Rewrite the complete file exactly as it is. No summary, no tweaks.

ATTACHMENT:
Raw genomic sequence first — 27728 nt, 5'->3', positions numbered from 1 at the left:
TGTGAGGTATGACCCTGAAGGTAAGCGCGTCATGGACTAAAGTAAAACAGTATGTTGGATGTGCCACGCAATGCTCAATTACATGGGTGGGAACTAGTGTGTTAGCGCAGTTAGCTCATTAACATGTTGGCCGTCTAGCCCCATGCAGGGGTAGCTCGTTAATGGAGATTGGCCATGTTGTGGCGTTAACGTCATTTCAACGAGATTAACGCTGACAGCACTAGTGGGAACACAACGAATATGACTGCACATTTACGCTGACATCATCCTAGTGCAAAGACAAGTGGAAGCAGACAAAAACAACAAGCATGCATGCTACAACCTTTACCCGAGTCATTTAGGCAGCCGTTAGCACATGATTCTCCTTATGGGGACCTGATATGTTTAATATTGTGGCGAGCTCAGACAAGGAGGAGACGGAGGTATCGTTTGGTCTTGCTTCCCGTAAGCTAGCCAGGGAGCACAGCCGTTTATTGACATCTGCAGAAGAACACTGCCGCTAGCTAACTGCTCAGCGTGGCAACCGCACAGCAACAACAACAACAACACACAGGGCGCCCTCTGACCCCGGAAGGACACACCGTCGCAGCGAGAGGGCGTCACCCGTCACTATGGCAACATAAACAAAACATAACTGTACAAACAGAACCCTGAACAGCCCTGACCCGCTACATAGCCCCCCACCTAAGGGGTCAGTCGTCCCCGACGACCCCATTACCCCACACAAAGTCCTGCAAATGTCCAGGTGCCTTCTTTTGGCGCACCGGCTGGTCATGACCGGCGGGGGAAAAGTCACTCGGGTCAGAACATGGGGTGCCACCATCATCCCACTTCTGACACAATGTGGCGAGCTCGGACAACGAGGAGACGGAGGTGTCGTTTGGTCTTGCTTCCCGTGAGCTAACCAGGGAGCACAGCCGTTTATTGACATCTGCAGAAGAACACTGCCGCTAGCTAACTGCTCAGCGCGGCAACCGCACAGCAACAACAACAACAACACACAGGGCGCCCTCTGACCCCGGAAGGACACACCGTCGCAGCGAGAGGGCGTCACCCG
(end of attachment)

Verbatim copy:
Raw genomic sequence first — 27728 nt, 5'->3', positions numbered from 1 at the left:
TGTGAGGTATGACCCTGAAGGTAAGCGCGTCATGGACTAAAGTAAAACAGTATGTTGGATGTGCCACGCAATGCTCAATTACATGGGTGGGAACTAGTGTGTTAGCGCAGTTAGCTCATTAACATGTTGGCCGTCTAGCCCCATGCAGGGGTAGCTCGTTAATGGAGATTGGCCATGTTGTGGCGTTAACGTCATTTCAACGAGATTAACGCTGACAGCACTAGTGGGAACACAACGAATATGACTGCACATTTACGCTGACATCATCCTAGTGCAAAGACAAGTGGAAGCAGACAAAAACAACAAGCATGCATGCTACAACCTTTACCCGAGTCATTTAGGCAGCCGTTAGCACATGATTCTCCTTATGGGGACCTGATATGTTTAATATTGTGGCGAGCTCAGACAAGGAGGAGACGGAGGTATCGTTTGGTCTTGCTTCCCGTAAGCTAGCCAGGGAGCACAGCCGTTTATTGACATCTGCAGAAGAACACTGCCGCTAGCTAACTGCTCAGCGTGGCAACCGCACAGCAACAACAACAACAACACACAGGGCGCCCTCTGACCCCGGAAGGACACACCGTCGCAGCGAGAGGGCGTCACCCGTCACTATGGCAACATAAACAAAACATAACTGTACAAACAGAACCCTGAACAGCCCTGACCCGCTACATAGCCCCCCACCTAAGGGGTCAGTCGTCCCCGACGACCCCATTACCCCACACAAAGTCCTGCAAATGTCCAGGTGCCTTCTTTTGGCGCACCGGCTGGTCATGACCGGCGGGGGAAAAGTCACTCGGGTCAGAACATGGGGTGCCACCATCATCCCACTTCTGACACAATGTGGCGAGCTCGGACAACGAGGAGACGGAGGTGTCGTTTGGTCTTGCTTCCCGTGAGCTAACCAGGGAGCACAGCCGTTTATTGACATCTGCAGAAGAACACTGCCGCTAGCTAACTGCTCAGCGCGGCAACCGCACAGCAACAACAACAACAACACACAGGGCGCCCTCTGACCCCGGAAGGACACACCGTCGCAGCGAGAGGGCGTCACCCG